Creating a User Experience without a User Interface

There isn’t a day that goes by where I don’t talk to Alexa. Currently, I have her setup to give me briefings on the news from three different sources, then I play a “quick” game of Jeopardy and end my morning routine with a minute of quiet meditation.

It isn’t just me. My parents, aunts, uncles, cousins, you name it - all also use Alexa to call each other, play music, or launch games.

This is where my curiosity initially peaked. I wanted to play a game but she didn’t have a skill for it. Therefore, I had to create it for my friends and family to play.

So, where does one start when creating an Alexa skill?

The same place as with any other digital application: defining functionality and architecting the user experience (UX) – which just so happens to be my specialty here at MEDL Mobile. So, in the interest of demystifying and sharing what we know about tech, I'd like to share what it takes to build an Alexa Skill - starting in this post with Step #1: 

There's a difference between a digital assistant and a mobile application and people interact with them very differently. iOS, Android, and web are visual platforms. Users are used to seeing (and sometimes even feeling) feedback when they interact. On the other hand, users talk to Alexa. If the code’s script that Alexa reads from is done poorly, the illusion is broken which leaves users reminded that they are just talking to a robot.

When designing a mobile interface, my goal is to make it feel visually familiar and intuitive. My goal for designing an Alexa interface is to make it feel like a conversation.

But a conversation about what?

When doing UX wireframes for mobile apps, I like to start with the biggest broad-stroked picture and ask myself a few fundamental questions:

What will the app, or in this case the skill, do for the user?

How will they interact with each component?

What happens if the user is new?

What happens if they are returning?

What if they need help or don’t know what something means?

Questions like those help me understand the client’s wants, needs, and desires for a product which can be broken down into priority and future features. And in this example, they help me write the script - and create the conversation - between my Alexa skill and our users.

What will the app, or in this case the skill, do for the user? It will be a game that lets the user play movie trivia.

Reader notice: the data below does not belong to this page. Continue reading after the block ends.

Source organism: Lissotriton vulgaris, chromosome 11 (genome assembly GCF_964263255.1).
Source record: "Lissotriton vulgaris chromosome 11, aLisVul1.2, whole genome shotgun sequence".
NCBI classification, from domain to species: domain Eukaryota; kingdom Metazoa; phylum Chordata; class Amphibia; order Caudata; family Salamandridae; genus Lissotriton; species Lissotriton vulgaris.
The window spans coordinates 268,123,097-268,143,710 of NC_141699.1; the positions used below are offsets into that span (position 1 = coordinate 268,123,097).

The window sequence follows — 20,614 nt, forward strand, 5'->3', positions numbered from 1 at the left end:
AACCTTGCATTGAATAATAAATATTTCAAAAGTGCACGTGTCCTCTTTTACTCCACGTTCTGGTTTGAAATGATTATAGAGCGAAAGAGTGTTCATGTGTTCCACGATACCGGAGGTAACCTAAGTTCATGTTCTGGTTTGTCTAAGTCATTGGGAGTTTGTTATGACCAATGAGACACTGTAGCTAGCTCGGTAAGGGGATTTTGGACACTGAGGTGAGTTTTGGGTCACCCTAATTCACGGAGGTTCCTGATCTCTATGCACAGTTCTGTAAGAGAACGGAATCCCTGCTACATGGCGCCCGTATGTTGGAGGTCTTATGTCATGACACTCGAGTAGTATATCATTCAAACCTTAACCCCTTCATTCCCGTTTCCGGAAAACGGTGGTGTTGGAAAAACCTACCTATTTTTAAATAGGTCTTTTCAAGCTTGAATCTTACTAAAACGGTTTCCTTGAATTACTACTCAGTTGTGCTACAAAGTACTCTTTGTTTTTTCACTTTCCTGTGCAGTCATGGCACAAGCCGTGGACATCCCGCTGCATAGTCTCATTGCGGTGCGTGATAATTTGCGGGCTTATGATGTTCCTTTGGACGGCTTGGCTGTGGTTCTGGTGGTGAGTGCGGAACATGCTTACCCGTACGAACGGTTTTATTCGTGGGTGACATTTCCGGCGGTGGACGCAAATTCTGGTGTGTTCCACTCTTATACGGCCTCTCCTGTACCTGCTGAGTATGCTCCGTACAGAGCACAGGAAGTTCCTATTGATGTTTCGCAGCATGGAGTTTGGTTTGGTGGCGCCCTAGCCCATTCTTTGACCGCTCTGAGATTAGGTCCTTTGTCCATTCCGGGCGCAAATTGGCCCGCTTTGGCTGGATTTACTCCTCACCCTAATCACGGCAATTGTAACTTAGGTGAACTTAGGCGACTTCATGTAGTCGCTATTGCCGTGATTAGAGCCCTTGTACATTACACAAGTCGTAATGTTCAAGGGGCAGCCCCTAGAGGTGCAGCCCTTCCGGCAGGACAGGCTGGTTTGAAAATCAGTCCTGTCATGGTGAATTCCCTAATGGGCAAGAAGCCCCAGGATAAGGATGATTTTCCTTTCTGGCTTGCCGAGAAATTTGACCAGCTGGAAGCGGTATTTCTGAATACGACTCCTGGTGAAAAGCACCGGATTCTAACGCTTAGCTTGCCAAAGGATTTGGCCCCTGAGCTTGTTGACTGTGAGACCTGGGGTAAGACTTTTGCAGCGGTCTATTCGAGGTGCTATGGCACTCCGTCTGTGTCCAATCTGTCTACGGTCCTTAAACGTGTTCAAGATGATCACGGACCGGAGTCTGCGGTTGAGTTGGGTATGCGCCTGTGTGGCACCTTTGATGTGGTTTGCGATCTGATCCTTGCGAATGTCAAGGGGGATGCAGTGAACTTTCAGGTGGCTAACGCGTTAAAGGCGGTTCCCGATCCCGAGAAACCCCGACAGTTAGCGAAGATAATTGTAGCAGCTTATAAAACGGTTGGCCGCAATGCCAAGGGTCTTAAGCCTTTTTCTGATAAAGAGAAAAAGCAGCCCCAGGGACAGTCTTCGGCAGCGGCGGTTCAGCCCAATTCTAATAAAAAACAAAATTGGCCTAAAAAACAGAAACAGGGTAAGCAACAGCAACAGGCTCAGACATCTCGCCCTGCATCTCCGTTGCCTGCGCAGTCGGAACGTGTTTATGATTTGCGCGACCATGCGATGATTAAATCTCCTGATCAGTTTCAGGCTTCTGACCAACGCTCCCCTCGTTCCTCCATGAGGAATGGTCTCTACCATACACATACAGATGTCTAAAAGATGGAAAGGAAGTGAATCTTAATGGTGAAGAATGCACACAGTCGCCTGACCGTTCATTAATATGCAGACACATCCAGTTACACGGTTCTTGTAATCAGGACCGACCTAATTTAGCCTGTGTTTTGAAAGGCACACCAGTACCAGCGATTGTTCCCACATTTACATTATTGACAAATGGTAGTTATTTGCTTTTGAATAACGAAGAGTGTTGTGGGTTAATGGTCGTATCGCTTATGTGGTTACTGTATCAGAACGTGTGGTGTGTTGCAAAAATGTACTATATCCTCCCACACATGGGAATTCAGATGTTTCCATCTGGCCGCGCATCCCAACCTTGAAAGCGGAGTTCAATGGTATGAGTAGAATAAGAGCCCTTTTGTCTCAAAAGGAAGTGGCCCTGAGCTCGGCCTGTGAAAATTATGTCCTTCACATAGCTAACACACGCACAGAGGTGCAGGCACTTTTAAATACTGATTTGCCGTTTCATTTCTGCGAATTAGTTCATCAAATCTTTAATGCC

How will they interact with each component? Alexa will read a quote from a movie and the user needs to guess what movie it's from. Extra points if they identify the actor or the name of the role.

What happens if the user is new? Alexa will explain the rules of the game.

What happens if they are returning? Alexa will not ask them the same quote twice without going through the entire quote database. Alexa will remember their current score.

What if they need help or don’t know what something means? They can ask for help and Alexa will explain the rules of the game.

Now it's time to imagine the conversation, from the start through to all it's different options. I find it helps to constantly read your script out loud or with friends. It helps me to create more natural speech patterns. Once you have that (for the most part) figured out, you can create a “flow diagram.” This is what Amazon calls the visual representation of the dialog’s effects and responses between the user, Alexa, and the skill itself.

While going through Alexa’s voice user interface, I had to keep asking myself “is this really what I would say?” And I had to keep asking myself if I had accounted for everything that a user might say or do.

Getting everything down on paper (yes, paper) makes it a lot easier to keep everything straight. Thinking about my user’s requests being little shortcuts changed and broadened my perspective and altered how I would have Alexa respond. I even added sound effect notes in my script - made even easier when Amazon added a Skills Kit Sound Library (thanks Amazon).

For me, it’s refreshing to be challenged to think outside of the box (or phone) every once in a while. If you want more detailed information, I would definitely recommend Amazon’s developer site, which you can get to here. Creating a UX for Alexa (and mobile apps) is fun. Go try it!

And stay tuned for my updated post that will move into the Development phase of the skill - but let’s leave that for another day.